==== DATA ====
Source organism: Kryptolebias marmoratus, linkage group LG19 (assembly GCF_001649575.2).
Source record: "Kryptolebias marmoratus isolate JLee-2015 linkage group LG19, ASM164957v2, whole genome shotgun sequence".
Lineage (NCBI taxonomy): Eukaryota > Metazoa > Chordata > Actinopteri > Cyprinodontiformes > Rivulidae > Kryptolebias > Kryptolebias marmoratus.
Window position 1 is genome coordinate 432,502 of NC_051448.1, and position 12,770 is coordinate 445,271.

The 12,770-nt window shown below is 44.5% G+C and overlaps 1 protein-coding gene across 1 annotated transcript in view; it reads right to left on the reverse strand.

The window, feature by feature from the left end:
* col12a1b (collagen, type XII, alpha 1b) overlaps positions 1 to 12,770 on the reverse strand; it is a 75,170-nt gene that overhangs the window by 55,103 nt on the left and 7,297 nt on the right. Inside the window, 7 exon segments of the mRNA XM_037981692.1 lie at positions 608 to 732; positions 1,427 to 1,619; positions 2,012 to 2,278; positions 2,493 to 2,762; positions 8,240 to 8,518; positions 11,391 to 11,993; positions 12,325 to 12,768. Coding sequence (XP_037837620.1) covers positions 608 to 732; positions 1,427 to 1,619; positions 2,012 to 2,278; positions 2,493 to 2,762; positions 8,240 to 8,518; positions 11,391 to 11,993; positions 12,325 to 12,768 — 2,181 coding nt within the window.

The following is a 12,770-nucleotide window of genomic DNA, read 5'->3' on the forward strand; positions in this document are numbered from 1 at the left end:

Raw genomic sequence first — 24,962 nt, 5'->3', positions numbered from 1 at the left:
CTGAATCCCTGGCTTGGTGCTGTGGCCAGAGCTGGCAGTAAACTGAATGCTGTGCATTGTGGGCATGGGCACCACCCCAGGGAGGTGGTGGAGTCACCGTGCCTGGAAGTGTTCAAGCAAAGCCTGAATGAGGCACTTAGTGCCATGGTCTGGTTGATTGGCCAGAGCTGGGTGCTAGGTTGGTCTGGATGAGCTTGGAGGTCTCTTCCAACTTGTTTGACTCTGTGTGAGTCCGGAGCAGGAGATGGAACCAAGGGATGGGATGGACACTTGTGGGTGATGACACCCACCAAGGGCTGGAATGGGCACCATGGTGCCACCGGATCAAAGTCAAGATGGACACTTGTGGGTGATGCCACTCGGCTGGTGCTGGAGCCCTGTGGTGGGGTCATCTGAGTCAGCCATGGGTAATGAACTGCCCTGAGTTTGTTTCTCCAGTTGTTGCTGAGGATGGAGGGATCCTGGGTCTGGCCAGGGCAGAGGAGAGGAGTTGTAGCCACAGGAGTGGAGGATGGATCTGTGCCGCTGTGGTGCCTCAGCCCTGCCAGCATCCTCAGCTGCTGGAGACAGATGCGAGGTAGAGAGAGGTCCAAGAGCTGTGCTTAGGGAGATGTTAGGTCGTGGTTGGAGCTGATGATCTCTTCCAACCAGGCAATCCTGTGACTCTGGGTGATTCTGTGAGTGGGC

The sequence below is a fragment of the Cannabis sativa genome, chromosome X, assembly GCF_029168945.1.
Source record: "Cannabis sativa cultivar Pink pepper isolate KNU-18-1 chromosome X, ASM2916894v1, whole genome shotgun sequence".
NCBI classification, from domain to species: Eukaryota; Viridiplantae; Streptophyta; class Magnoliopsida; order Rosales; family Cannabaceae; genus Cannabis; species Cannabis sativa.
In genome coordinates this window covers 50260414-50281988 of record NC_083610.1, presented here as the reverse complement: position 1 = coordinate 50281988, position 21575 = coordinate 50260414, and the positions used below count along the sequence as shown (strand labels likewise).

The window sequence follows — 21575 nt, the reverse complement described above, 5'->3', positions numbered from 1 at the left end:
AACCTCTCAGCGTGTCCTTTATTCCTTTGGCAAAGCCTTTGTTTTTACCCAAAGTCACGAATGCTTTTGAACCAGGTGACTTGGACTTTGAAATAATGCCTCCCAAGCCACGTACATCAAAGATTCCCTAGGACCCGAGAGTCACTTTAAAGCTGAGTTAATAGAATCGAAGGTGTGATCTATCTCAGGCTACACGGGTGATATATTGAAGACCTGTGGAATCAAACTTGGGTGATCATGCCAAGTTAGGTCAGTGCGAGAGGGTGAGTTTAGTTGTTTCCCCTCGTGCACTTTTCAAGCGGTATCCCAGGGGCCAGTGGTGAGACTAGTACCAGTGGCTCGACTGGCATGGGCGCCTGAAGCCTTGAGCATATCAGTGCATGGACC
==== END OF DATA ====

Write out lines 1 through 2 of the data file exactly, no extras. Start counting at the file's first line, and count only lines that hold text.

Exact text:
Source organism: Kryptolebias marmoratus, linkage group LG19 (assembly GCF_001649575.2).
Source record: "Kryptolebias marmoratus isolate JLee-2015 linkage group LG19, ASM164957v2, whole genome shotgun sequence".